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#20861 Chromatin, Chromatid, Chromsome Terminology

Posted by 001xman001 on 02 April 2009 - 05:04 PM in General Biology Discussion

Some Questions to which I have found different/conflicting answers depending on what I have read or who I have talked to. Thanks in Advance.

1-Chromatin, chromosomes, and chromatid all consist of DNA AND some sort of proteins?
2-Is the following statement accurate: ALL types/forms of chromatin material and chromatids consist of chromosomes BUT not all types of chromosomes are chromatin or chromatids?
3-An unreplicated chromosome consists of a single strand of DNA?
4-An unreplicated chromosome is considered a chromosome, but are two sister chromatids attached by a centromere considered a SINGLE chromosome or TWO chromosomes?
5-Chromatid refers to a SINGLE chromosome/DNA strand in the complex of the two DNA strands/chromosomes which are attached? Can the whole complex be considered A chromatid or TWO chromatids; do you use the term sister CHROMATID or CHROMATIDS to describe the entire structure?
6-The term chromatid(s) is ONLY appropriate when two DNA strands/chromosomes are attached at the centromere?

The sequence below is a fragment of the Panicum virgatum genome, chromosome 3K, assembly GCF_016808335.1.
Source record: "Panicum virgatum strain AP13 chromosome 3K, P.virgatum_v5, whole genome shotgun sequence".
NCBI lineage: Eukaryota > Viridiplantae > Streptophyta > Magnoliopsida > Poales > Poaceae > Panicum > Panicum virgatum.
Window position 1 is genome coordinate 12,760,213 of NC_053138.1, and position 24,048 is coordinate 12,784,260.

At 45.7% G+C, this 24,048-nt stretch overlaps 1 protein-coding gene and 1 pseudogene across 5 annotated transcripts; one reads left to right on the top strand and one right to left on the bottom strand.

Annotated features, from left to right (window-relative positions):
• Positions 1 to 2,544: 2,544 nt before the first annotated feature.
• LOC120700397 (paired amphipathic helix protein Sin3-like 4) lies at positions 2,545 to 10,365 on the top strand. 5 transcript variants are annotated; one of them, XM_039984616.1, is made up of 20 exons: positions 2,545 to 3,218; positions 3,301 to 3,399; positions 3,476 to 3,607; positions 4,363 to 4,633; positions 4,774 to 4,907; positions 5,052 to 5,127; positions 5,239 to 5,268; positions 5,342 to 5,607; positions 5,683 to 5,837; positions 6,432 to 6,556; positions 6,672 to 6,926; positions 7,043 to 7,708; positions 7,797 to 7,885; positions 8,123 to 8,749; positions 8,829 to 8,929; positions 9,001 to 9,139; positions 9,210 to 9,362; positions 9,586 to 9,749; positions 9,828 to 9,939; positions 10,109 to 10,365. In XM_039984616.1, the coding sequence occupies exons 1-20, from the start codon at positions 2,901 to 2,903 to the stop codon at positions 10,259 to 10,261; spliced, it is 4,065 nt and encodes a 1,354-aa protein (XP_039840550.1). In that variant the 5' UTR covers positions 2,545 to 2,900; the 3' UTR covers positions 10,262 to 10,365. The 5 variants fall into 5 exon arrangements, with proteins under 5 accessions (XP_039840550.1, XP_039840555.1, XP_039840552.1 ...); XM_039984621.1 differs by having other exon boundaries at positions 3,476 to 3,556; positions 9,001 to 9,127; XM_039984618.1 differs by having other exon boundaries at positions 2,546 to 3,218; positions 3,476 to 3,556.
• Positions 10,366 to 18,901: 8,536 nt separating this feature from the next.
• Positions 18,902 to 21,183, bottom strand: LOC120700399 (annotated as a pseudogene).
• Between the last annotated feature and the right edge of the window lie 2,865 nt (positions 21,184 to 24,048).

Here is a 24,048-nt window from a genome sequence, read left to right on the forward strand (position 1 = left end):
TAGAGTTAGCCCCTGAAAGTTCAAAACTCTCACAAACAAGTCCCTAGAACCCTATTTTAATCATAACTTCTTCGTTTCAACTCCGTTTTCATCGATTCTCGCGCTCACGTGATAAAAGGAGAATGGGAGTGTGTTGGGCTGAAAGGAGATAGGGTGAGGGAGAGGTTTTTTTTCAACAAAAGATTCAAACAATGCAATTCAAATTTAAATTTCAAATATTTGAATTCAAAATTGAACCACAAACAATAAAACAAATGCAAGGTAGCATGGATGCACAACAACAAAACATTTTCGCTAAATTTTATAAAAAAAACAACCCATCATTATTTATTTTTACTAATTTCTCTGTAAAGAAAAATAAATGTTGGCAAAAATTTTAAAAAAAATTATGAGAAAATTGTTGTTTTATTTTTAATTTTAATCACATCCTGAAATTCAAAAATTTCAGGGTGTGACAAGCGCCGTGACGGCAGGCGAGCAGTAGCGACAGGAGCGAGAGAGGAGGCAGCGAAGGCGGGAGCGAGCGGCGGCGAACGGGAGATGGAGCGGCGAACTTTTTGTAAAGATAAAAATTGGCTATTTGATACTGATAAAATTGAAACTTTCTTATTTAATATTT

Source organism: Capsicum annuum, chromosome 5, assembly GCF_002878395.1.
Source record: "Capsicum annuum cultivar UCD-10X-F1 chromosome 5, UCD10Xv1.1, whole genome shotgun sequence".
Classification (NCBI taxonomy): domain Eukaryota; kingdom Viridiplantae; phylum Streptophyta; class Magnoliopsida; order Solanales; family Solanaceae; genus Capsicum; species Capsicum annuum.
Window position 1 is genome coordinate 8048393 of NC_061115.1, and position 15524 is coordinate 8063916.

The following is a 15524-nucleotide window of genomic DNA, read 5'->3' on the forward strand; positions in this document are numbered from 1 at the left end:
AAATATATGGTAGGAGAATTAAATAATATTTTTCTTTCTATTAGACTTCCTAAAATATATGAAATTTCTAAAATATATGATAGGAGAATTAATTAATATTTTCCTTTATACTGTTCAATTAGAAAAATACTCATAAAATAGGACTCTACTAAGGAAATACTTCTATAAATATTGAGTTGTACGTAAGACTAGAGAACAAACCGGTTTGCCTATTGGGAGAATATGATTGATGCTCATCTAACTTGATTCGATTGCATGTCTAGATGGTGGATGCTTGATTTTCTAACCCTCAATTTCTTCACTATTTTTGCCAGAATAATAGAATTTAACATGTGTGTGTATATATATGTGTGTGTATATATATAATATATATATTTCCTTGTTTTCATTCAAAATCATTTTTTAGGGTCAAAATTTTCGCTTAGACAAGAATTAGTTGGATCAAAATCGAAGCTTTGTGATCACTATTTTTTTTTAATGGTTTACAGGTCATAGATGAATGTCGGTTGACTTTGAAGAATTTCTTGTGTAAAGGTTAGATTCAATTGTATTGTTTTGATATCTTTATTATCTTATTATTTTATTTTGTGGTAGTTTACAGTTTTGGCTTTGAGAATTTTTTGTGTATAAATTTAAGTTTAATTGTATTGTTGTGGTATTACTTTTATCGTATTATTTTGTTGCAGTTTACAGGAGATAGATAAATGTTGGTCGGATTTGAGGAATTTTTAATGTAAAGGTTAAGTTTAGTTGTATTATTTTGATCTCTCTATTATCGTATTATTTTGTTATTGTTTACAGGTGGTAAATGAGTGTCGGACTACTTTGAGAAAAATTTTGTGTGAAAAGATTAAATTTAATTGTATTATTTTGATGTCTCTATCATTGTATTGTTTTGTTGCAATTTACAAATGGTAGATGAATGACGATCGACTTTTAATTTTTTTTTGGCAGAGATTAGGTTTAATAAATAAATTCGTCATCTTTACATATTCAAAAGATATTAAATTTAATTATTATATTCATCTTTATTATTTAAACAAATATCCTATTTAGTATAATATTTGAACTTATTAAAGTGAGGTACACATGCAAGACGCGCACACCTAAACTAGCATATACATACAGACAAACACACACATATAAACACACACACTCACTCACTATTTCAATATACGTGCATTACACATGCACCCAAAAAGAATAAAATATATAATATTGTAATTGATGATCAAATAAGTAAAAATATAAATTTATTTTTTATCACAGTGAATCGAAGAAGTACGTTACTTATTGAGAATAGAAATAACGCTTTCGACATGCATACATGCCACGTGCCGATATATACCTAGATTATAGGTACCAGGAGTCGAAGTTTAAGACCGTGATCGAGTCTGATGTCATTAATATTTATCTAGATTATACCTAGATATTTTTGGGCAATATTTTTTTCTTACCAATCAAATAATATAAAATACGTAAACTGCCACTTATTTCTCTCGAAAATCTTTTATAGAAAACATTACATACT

7-When cells are not replicating, the DNA is still in chromosome form. However it is very loose and hard to see. Is the term chromatin used for a SINGLE stretched out chromosome or ALL stretched chromosomes?
8-Can the term homologous chromosomes be used to describe the two chromosomes joined by a centromere? Can the term homologous chromosomes be used to describe the two copies (i.e. two strands) of chromosome 1 that a human carries?
9-In a human male, can you consider the X and Y chromosomes to be homologous OR can you only consider the X chromosome to be homologous when it is attached to its sister chromatid during mitosis/meiosis?
10-There are two centromeres and two kinetechores for sister chromatids. However there is one centromere region?

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